By Scott Tre
Peter Parker, a promising young student at Midtown Science High School, is about to undergo a drastic life change. A discovery in his Aunt and Uncle’s basement prompts him to seek out one of his father’s old colleagues, Dr. Curt Conners. After infiltrating the OsCorp facility under false pretenses, Peter is bitten by a genetically altered spider. The bite endows him the proportionate powers of the tiny creature.
In light of his newfound abilities, Peter again seeks out Conners. The two form a bond, and Peter aids Conners experiments in limb regeneration. Shortly thereafter, Peter’s uncle is accidentally killed by a petty thief. Peter takes to the streets to find his Uncles killer, eventually becoming a masked vigilante named “Spider-Man.” Spider-Man soon becomes an overnight media sensation. Meanwhile, Conners experiments result in him becoming a giant human/lizard hybrid. When the creature begins rampaging through the streets and sewers of New York City, It ultimately falls to Spider-Man to stop him.
The Amazing Spider-Man is the much anticipated reboot of the Sony Pictures franchise. It boasts a different cast than the previous three films, as well as new director. In certain regards, it’s more faithful the source material. In others, it’s wildly divergent. While it admittedly finds a happy medium between the two, it ultimately fails to embody the true spirit of its title character.
The world of The Amazing Spider-Man feels more superficially realistic than that of the Raimi films. The film’s vision of New York is a neo-noir throwback to 70’s revenge classics such as Death Wish. While this works to modernize the film to an extent, it also renders it generic.
While Spider-Man has never been a dark character per se, there has always been a dark undercurrent running through his mythos. Both he and his rogues gallery are the direct result of science experiments gone awry, often with tragic results. The filmmakers choose to bring such elements to the surface, and wind up pushing a bit too far in that direction. Certain moments evoke David Cronenberg style body horror. It gets to the point where even Spidey himself comes off as somewhat creepy.
The action scenes are bit more grounded in reality this time out, and as such not quite as dependent on CG as previous Spider-Man films. Stunt Coordinator Andy Armstrong incorporates elements of parkour and MMA. The difference is noticeable, as Spider-Man is more fearsome in combat than ever before. Strangely, this doesn’t result in more exciting action scenes. The set pieces, like much of the rest of the film, feel strangely indistinct.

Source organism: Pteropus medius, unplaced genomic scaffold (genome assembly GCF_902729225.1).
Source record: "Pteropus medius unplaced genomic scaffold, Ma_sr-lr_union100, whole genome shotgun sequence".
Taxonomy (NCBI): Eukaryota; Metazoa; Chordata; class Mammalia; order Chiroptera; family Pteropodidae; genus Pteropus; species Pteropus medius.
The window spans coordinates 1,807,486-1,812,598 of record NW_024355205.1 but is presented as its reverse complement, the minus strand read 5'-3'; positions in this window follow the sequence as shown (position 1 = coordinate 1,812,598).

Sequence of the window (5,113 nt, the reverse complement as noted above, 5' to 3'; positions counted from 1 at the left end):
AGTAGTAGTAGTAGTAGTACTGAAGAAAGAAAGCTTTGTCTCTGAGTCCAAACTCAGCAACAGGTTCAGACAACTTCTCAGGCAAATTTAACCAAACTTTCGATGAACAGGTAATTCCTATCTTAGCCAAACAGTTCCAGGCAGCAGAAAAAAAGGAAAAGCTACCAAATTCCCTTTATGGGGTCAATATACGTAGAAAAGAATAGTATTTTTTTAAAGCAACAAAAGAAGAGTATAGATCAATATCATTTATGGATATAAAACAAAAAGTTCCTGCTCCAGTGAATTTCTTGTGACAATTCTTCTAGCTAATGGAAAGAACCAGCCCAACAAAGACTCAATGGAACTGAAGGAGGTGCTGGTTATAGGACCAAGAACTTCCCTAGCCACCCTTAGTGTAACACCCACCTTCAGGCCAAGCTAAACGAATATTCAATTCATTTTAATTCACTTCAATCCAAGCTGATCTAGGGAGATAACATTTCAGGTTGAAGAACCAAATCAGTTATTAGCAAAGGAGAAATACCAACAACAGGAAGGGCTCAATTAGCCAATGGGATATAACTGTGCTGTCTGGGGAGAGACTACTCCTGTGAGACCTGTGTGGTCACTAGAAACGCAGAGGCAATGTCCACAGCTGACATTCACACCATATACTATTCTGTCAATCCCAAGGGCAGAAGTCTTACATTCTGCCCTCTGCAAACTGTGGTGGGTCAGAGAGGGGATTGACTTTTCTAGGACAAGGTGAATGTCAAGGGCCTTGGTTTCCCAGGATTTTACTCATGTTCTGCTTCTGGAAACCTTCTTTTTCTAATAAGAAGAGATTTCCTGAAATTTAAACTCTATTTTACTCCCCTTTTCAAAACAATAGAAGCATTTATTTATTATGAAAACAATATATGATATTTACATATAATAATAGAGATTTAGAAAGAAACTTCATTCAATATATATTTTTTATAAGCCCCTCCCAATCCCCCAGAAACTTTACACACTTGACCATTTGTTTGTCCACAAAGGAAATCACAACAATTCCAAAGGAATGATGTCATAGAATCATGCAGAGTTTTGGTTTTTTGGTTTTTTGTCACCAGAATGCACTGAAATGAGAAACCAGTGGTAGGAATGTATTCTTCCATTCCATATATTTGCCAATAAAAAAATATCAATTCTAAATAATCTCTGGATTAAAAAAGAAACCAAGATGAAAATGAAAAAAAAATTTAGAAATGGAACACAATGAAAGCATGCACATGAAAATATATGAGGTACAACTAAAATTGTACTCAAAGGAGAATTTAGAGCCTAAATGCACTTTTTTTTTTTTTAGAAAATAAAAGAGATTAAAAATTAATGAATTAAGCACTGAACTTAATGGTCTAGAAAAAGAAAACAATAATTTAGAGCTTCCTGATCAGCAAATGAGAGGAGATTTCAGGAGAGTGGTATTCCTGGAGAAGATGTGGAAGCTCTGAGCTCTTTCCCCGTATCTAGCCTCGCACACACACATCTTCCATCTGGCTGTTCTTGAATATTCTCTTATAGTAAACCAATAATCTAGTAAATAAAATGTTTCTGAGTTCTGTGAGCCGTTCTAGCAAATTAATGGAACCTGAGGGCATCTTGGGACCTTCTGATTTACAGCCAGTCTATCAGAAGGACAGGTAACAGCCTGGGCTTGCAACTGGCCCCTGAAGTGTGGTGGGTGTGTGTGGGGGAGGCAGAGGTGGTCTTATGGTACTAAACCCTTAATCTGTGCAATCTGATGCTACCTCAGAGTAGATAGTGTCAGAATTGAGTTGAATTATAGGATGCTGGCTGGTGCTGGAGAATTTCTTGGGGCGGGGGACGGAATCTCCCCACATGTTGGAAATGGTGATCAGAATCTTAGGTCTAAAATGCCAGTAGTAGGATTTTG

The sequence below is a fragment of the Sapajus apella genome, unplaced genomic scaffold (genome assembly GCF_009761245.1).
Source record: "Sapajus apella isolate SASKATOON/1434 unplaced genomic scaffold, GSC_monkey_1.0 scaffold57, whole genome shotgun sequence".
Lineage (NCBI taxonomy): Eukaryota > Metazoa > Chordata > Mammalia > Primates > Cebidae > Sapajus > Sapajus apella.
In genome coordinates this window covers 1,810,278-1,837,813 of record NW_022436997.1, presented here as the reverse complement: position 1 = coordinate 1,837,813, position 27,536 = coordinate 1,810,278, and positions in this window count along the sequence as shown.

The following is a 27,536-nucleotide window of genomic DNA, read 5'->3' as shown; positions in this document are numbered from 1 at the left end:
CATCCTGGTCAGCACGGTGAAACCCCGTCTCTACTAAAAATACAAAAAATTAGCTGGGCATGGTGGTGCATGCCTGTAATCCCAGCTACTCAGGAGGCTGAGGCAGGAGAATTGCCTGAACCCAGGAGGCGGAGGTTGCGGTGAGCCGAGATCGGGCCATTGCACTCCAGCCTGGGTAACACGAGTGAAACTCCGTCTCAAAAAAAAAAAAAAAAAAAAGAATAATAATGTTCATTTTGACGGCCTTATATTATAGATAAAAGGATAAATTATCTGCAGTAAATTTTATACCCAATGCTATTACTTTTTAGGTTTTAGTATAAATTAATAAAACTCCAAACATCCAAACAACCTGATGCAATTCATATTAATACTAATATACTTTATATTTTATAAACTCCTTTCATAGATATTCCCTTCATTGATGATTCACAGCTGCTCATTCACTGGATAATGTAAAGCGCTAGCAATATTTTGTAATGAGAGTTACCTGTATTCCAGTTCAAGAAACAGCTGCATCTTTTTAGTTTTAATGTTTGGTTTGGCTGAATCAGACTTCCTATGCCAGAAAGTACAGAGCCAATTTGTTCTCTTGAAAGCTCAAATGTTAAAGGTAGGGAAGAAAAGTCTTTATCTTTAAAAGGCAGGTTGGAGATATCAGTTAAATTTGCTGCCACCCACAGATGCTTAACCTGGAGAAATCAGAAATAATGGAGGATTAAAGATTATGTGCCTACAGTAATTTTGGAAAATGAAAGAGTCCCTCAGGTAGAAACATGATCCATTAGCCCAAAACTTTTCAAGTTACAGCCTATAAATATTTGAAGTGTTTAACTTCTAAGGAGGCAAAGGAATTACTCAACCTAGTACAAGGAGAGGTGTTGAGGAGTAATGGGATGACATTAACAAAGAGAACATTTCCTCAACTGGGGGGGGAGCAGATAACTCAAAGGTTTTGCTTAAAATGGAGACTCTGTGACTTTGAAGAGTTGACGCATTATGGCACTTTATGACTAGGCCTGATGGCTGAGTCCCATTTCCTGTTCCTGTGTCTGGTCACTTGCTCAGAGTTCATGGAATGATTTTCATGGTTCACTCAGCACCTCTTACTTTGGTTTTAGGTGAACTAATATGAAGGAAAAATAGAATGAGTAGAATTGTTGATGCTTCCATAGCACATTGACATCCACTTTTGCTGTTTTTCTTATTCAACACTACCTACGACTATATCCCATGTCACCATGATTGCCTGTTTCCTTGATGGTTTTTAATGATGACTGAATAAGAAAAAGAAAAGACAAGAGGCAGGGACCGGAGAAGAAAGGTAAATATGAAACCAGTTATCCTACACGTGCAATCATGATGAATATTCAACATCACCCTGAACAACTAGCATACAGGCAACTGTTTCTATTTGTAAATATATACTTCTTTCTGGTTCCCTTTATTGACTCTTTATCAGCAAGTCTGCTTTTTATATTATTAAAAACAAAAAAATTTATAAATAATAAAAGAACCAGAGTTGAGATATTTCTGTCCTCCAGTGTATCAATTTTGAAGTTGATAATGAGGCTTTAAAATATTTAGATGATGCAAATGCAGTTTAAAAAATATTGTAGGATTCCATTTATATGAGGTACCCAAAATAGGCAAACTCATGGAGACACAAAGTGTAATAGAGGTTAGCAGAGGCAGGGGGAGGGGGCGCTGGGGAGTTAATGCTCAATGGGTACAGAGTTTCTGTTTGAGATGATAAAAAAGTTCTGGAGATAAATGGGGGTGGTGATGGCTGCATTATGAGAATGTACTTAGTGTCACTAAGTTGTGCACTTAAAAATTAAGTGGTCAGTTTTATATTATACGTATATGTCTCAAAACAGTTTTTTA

The film’s conception of Spidey also proves to be misguided. It’s a complete 180 from the Sam Raimi/Tobey Maguire characterization. The fault lies not with Andrew Garfield’s performance, nor with his physical appearance. The problem lies with the film’s overall depiction of Parker, who’s shown to be a social outcast only in the most romantic sense of the phrase. He never seems particularly put upon, nor do his social inadequacies seem like anything that he won’t eventually outgrow. His transformation into Spider-Man never feels like an organic or even a necessary evolution.
As Conners, Rhys Ifans is much too mannered and distant to be a truly sympathetic villain. The Lizard’s creature design, while somewhat true to the original one by Steve Ditko, is too humanoid. The CGI used to bring the creature to life unintentionally evokes the stop motion creations of Ray Harryhausen.
The Amazing Spider-Man isn’t truly a bad film, but a frustratingly adequate one. Director Marc Webb has a vision for the character, but it consists of making him little more than a garden variety brooding loner. Raimi’s films were light as air, and never felt too tethered to modern expectations of what a superhero film should be. In that regard, they were very much like the title character. By contrast, The Amazing Spider-Man feels much too beholden to fan expectations. As a result, it never truly soars.
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